So, I've had a great 4 months on my summer break, not doing very much academic work, exploring different countries and generally pretending that I have no other responsibilities. This has been great fun.

Somewhat unfortunately, I have to return to university now. Part of me is looking forward to this, because the topics I wasn't enjoying as much last year (read: Russian literature) are no more, and I am free to focus on linguistics, languages and language acquisition. There is, however, another part of me that wonders why I am going back into such a stressful environment. I am not sure how much of the reason that I am at Cambridge is because I felt that I couldn't turn down the opportunity, even though the environment is not always the best.

That's not to say that I didn't have fun last year, during my first year - I did. It's just that there are a lot of people who, possibly by dint of being so impossibly gifted in their particular field, are quite eccentric and even deficient in some other areas. This makes Cambridge folk rather tiring to be around at times, especially in greater numbers.

But did I perhaps ought to be as eccentric as they are? The problem with trying to work out whether you are doing alright or not is that, because all of the people around you also attend Cambridge, you are invariably comparing yourself to people who are at the end of any given spectrum, and what's more, you're only comparing yourself to the ones functional enough to emerge from their rooms and engage in social interaction. As a result you are left in a sort of limbo, where you know fine well that compared to the general population you are much more X than Y, and yet compared to the people around you at Cambridge you seem to be verging on nothingness, such is the extent of your non-eccentricity. And by 'you', of course, I mean 'me'.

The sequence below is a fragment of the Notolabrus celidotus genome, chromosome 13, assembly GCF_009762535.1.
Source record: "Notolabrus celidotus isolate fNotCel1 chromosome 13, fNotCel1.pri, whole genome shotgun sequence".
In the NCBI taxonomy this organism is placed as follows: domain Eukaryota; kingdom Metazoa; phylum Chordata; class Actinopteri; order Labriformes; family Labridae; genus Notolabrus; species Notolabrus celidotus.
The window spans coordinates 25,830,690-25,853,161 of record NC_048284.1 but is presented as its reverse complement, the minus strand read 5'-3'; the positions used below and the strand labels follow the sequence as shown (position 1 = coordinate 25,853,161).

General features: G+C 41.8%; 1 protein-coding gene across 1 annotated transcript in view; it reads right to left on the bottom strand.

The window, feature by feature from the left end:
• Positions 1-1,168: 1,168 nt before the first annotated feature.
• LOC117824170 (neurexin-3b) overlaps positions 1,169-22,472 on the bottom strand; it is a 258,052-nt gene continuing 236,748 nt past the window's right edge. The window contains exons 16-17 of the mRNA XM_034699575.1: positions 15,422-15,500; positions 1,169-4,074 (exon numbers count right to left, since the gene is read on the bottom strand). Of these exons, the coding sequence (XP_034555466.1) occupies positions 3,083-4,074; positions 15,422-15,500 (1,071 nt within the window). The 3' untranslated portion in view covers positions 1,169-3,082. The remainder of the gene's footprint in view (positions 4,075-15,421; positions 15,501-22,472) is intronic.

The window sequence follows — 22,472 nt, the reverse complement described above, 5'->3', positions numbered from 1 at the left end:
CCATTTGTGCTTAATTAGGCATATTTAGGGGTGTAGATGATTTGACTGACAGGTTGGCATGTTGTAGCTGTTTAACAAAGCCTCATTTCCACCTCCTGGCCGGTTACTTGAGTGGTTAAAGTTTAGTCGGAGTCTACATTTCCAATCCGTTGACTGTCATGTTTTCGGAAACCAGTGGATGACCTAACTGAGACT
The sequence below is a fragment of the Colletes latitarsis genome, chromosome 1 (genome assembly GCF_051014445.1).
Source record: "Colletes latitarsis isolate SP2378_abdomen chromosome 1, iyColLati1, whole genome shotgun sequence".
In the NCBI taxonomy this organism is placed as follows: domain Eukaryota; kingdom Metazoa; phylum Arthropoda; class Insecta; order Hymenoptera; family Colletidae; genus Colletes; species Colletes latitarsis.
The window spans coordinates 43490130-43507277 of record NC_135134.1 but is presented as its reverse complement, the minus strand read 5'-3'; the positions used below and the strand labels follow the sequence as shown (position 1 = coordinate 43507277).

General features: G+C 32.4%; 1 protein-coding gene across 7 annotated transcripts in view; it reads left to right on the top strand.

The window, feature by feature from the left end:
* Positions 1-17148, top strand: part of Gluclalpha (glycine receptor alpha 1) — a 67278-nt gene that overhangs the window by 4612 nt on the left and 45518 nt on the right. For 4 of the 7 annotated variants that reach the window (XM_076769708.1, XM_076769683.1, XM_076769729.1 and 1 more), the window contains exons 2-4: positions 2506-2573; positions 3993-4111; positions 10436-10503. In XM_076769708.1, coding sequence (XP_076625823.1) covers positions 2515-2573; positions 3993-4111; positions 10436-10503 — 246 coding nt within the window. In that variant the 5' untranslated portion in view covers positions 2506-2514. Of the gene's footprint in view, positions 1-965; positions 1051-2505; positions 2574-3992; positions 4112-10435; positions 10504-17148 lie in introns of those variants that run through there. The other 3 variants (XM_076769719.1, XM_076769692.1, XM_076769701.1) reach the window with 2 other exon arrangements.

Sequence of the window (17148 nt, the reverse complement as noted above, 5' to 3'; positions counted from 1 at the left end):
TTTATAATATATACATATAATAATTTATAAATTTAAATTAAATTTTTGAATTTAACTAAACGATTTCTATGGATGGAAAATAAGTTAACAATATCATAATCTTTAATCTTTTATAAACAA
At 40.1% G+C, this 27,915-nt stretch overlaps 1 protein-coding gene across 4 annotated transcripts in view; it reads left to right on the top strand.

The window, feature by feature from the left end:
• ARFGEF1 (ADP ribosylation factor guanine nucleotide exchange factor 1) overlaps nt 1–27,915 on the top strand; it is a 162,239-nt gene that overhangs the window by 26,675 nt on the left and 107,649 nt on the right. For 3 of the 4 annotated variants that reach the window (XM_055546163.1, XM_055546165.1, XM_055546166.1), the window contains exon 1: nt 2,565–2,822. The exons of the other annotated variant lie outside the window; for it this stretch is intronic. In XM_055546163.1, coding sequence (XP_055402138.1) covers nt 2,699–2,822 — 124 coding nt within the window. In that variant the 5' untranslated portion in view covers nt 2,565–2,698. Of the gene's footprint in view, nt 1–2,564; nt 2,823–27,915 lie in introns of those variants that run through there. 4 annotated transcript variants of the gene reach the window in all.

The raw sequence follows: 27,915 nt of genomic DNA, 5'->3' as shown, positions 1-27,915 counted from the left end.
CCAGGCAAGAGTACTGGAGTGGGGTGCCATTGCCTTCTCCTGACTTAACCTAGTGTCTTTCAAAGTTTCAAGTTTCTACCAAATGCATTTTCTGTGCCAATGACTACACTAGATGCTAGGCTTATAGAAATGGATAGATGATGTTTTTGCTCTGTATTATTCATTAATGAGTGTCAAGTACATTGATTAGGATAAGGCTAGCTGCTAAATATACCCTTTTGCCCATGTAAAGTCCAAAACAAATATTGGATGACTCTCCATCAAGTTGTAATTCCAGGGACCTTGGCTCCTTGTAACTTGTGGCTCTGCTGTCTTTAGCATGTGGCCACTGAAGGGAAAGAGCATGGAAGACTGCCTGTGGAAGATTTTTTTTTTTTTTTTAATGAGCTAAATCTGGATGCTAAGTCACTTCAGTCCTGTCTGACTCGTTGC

Ah well. I suspect I will enjoy the chaos once I get back into the swing of it!

Photos from Russia

This post is a bit self indulgent, but there are lots of pretty photos to distract you.

The above photos are of the Winter Palace, which contains the Hermitage museum. A truly magnificent building, particularly Western.

The Bronze Horseman (see Pushkin's poem)

Church on the Spilled Blood, very reminiscent of St Basil's in Moscow.

The city was in parts very western-looking, in parts very Russian, and very Soviet. Quite an interesting contrast, that doesn't necessarily contradict itself.

Here you see several different types of meals - pancakes (called blini, can be sweet or savoury), the breakfast that we received in St Petersburg (accompanied by "You westerners like this sort of thing. We don't.") and a canteen ("stolovaya") meal. The latter is very cultural, and not limited to school but can be found everywhere around the city, even now. The prices are so cheap that it is cheaper to eat at a stolovaya than to cook for yourself, but on the downside I think I ate 5 fruit and veg in the entire 3 week stay. I'm gonna need a better plan if I'm staying longer next time...!

Tuesday, 27 September 2016

More thoughts on St Petersburg

I'm just back from St Petersburg, and in just a few days I will be heading back to university to start the 2nd year of my degree. Here are a few more of my thoughts about my time in Russia: